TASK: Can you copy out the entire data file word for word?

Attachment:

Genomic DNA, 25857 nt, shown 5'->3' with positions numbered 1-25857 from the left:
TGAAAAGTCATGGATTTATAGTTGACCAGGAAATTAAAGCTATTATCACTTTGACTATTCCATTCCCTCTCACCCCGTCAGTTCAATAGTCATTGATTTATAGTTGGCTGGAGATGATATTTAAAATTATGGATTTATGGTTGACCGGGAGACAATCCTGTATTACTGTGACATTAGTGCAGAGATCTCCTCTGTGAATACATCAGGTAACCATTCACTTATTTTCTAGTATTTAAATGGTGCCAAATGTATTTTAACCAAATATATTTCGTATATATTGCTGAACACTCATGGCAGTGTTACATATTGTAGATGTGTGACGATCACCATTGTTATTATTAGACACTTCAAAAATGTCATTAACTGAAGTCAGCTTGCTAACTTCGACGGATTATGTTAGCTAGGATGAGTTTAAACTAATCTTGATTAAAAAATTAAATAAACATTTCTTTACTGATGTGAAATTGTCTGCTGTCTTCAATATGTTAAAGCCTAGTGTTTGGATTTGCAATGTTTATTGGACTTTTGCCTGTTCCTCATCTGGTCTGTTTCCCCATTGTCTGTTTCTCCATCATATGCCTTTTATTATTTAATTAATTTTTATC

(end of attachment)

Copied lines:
Genomic DNA, 25857 nt, shown 5'->3' with positions numbered 1-25857 from the left:
TGAAAAGTCATGGATTTATAGTTGACCAGGAAATTAAAGCTATTATCACTTTGACTATTCCATTCCCTCTCACCCCGTCAGTTCAATAGTCATTGATTTATAGTTGGCTGGAGATGATATTTAAAATTATGGATTTATGGTTGACCGGGAGACAATCCTGTATTACTGTGACATTAGTGCAGAGATCTCCTCTGTGAATACATCAGGTAACCATTCACTTATTTTCTAGTATTTAAATGGTGCCAAATGTATTTTAACCAAATATATTTCGTATATATTGCTGAACACTCATGGCAGTGTTACATATTGTAGATGTGTGACGATCACCATTGTTATTATTAGACACTTCAAAAATGTCATTAACTGAAGTCAGCTTGCTAACTTCGACGGATTATGTTAGCTAGGATGAGTTTAAACTAATCTTGATTAAAAAATTAAATAAACATTTCTTTACTGATGTGAAATTGTCTGCTGTCTTCAATATGTTAAAGCCTAGTGTTTGGATTTGCAATGTTTATTGGACTTTTGCCTGTTCCTCATCTGGTCTGTTTCCCCATTGTCTGTTTCTCCATCATATGCCTTTTATTATTTAATTAATTTTTATC